Keeping the “A” in ADDIE — Why It’s a Must
Posted: July 1, 2019
We’ve all been there: You’re called into a meeting and asked to develop training for a new desk-level procedure. The new process is a security issue, so they want it right away.
“Okay,” you say. “Let me get started on the analysis. Who can I call to find out more about the workforce and what they’ll need?”
Crickets in the room. They hand you a stack of paper as tall as your two-year-old. “Here’s the process,” they say. “We don’t need a lot of fancy analysis. Just develop the training, okay?”
As a corporate training developer, this kind of situation puts you in quite a bind. You know you have to do some analysis, or the training won’t be successful. After all, taking analysis and design out of the ADDIE model makes it the DIE model. And you know who will be blamed if the training doesn’t go well. When’s the last time you heard a client say, “You were right. We should have let you do your analysis”? Riiiiiight.
You’re now left with figuring out an effective way to perform analysis so your instructional design process will remain intact. And you have to do it with no budget and no time. The task is daunting, but it is possible to resurrect the ADDIE training model quickly and under the radar. From my experience, there are three questions that cut to the core of training analysis. Get these three answered, and you’ll at least have a good foundation for design and development.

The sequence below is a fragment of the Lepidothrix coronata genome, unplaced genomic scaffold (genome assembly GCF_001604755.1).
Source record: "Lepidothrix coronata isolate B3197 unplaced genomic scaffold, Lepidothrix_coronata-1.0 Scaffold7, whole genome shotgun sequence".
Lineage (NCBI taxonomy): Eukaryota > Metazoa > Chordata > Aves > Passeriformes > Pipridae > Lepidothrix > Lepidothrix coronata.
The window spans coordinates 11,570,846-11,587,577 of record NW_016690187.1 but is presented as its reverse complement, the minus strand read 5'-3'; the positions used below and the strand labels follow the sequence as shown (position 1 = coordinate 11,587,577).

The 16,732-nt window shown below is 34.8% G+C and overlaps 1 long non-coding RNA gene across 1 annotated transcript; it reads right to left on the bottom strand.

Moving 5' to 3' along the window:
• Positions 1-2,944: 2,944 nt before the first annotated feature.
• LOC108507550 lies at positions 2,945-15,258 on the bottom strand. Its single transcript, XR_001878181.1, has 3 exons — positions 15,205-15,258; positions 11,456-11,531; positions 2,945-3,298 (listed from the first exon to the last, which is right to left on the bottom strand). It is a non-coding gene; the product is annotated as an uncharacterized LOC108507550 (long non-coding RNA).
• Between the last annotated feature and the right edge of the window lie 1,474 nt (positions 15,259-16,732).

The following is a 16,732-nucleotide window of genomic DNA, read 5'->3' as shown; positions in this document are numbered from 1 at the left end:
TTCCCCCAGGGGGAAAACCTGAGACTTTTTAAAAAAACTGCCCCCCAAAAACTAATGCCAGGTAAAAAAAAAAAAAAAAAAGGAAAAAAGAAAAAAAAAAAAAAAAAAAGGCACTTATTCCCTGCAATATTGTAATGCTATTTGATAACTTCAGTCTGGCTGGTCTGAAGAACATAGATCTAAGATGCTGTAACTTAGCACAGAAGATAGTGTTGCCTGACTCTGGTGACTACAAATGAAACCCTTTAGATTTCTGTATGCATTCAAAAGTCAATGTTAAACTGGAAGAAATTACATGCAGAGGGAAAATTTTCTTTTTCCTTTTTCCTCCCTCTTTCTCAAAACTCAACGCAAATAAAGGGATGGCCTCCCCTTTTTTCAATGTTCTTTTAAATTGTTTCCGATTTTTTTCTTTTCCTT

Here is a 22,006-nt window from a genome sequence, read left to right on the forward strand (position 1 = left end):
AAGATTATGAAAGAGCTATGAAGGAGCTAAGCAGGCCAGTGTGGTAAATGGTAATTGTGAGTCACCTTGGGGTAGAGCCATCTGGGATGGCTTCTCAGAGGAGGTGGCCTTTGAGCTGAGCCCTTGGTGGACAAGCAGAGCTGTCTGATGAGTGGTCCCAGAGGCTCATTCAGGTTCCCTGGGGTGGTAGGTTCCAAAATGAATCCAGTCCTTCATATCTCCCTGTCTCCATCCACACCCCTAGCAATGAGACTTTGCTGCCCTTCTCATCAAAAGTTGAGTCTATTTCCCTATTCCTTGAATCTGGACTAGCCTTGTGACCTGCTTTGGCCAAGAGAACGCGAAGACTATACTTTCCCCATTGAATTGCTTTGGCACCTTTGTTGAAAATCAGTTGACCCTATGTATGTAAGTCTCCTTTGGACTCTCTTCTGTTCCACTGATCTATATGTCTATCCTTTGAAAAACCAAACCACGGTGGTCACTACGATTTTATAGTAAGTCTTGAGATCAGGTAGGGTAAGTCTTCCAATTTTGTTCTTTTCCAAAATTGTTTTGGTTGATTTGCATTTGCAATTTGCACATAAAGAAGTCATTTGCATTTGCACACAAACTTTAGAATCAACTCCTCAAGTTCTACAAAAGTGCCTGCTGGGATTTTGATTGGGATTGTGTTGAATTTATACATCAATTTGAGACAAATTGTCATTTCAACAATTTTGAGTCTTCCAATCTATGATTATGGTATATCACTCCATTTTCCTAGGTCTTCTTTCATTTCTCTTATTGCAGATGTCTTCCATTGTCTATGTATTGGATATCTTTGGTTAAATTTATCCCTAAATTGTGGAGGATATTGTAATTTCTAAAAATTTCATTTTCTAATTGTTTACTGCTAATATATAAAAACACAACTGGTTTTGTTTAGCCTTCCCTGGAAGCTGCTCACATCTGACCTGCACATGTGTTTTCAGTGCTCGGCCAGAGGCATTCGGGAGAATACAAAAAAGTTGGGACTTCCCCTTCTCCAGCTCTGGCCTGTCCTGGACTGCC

Question #1: What is the Performance Gap?
This really breaks down into two questions:
- What do they know?
- What do they need to know?
These questions are at the core of any training development process. Non-trainers, however, tend to ignore the first one and focus only on the second. But the first question — determining what the learners know already — is an important key to successful training. No one likes to have their time wasted. And there’s no better way to waste a person’s time and energy than by teaching them something they already know. You’ll also insult their intelligence, which is not a good way to get started.
Your client will, in most cases, supply you with the information their learners need to know, so you’ll have to root out what they’ve already learned. If you don’t have time for a quick survey, you can often answer this question with:
- Your own knowledge — if you’ve worked with the group before, you probably have a good idea.
- A little informal questioning — ask direct supervisors if you can’t get to front-line workers.
- Existing training — ask your client for examples of training that has been done in the past.
A good starting point doesn’t guarantee successful training, but it’s a great first step in the right direction.
Question #2: What Are the Important Metrics?
You can’t create successful training if you don’t know what success looks like. Will you be judged on ROI (and if so, how will it be measured)? Does the client just want their learners to be able to do whatever it is you’re training them on? What’s the expectation? You have to be sure your goals line up with your clients’. According to the Association for Talent Development: